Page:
This week, I asked the churches of the Diocese of Gloucester to pray for all those who work in the NHS. This was not a political statement but rather a simple recognition that many people are under great pressure at the moment.
I have lost count of the number of the people I’ve spoken to recently who work in health care and who say they are struggling. One person has been covering two posts for the past eighteen months because the Trust they work for have not been able to recruit anyone to a role in their department. Another is a GP who helps to provide out-of-hours cover and discovered recently they were the only person covering the whole of the county.
And newspapers have been full of stories of emergency departments declaring a ‘major incident’ because of the very large number of people coming to them.
I stress that I am not making a political point here. All the main political parties are committed to the flourishing of the NHS. But my concern is for the thousands of employees who are simply feeling the stress and strain of a system that is struggling to cope with the changes sweeping across our society.
We know that our society is aging. With all the amazing advances in medical science, we are now able to live longer but the cost is higher demand on health care services. Similarly there have been changes in expectations. Services have been so good for so long, that we now expect instant cures for all sorts of problems.
We do need to stop and ask ourselves the difficult question about where all this is going. How will we fund health care for the whole population as we grow ever older and our expectations continue to rise?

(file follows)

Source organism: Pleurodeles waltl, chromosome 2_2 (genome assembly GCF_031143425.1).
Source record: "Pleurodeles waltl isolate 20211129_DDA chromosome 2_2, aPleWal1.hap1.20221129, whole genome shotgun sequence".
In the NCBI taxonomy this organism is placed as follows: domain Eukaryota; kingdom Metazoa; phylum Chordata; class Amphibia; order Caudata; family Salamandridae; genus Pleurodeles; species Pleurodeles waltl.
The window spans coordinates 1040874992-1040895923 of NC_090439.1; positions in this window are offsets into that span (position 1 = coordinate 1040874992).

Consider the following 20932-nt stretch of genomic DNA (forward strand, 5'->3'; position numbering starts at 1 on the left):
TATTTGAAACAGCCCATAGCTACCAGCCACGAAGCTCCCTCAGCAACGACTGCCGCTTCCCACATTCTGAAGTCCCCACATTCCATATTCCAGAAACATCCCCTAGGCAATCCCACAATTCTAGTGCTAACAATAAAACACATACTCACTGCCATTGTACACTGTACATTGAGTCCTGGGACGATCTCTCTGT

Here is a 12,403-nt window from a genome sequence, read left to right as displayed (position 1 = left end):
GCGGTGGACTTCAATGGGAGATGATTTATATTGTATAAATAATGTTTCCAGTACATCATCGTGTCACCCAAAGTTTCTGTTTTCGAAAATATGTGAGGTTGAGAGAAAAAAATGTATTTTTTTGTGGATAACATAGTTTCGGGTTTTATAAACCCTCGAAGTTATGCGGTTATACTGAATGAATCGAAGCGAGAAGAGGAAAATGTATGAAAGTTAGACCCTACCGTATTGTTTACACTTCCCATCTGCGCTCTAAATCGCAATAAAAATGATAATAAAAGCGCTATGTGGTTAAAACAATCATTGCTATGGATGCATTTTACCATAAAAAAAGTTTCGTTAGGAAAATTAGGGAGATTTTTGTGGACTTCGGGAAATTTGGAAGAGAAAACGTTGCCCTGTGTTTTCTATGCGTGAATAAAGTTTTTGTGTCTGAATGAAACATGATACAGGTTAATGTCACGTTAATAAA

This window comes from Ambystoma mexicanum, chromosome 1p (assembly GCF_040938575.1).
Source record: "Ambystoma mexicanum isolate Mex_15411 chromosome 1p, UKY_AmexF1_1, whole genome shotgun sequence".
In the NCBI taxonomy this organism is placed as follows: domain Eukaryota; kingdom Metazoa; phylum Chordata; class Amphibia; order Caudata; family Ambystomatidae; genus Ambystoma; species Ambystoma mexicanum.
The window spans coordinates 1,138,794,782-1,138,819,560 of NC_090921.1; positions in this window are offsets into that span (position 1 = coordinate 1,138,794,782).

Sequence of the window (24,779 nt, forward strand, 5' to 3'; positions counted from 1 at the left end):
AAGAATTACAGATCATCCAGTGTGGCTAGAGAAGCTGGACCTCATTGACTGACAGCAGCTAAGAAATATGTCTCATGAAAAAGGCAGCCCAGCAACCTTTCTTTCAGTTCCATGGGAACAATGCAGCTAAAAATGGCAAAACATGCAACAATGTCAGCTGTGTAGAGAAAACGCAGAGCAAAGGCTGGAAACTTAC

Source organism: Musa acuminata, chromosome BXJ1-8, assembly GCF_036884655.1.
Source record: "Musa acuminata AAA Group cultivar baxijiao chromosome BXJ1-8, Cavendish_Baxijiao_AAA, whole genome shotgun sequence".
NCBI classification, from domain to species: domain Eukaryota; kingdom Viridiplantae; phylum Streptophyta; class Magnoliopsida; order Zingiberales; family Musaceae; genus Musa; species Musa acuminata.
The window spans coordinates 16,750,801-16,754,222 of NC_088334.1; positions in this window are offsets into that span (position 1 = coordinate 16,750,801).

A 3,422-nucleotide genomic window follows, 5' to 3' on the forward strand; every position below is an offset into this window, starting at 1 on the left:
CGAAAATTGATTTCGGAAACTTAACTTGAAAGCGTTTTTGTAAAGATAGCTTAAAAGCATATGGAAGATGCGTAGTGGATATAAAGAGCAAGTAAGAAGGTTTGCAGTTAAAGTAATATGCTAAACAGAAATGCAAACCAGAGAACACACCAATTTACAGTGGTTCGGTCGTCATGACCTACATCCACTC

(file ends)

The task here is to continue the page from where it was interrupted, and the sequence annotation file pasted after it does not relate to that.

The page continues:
But alongside these difficult questions, we also need to care for the people caught in the middle of the debate – those on the front line.
I am a big fan of the TV programme 24 Hours in A&E. It showcases the extraordinary dedication, hard work and kindness of staff in our hospitals. One newspaper write-up put it like this: “This series could carry on indefinitely without ever losing its impact. Week after week, it reminds me of things that I need to be reminded of constantly. Every moment of every day is precious. There are total strangers out there whose immense kindness is coupled with immense skill. Love is not a cliché or an abstraction but a force infinitely more potent and enduring than rage. Everyone is unique, everyone matters and lots of people are incredibly funny.”
So I have asked all our churches in Gloucestershire to pray for those who work in health care. This is just one way of showing concern for those who work on the front line and who do, what is at times, emotionally draining work.
There are many other ways we could show support. Simple acts of kindness to those we come across in GP surgeries or those we speak to on the phone. Showing our appreciation whenever we can.
But you may also like to join us in saying this simple prayer:
your Son Jesus Christ healed the sick and gave them new life;
be with all doctors, nurses, carers and chaplains
as they act as agents of healing,
and be with all who support their work in our health services;
Give them strength each day for the work you have called them to;
in difficult times give them wisdom, love and compassion;
and be close to them in their weariness and in their tears;
We ask this in the name of Jesus Christ our Lord,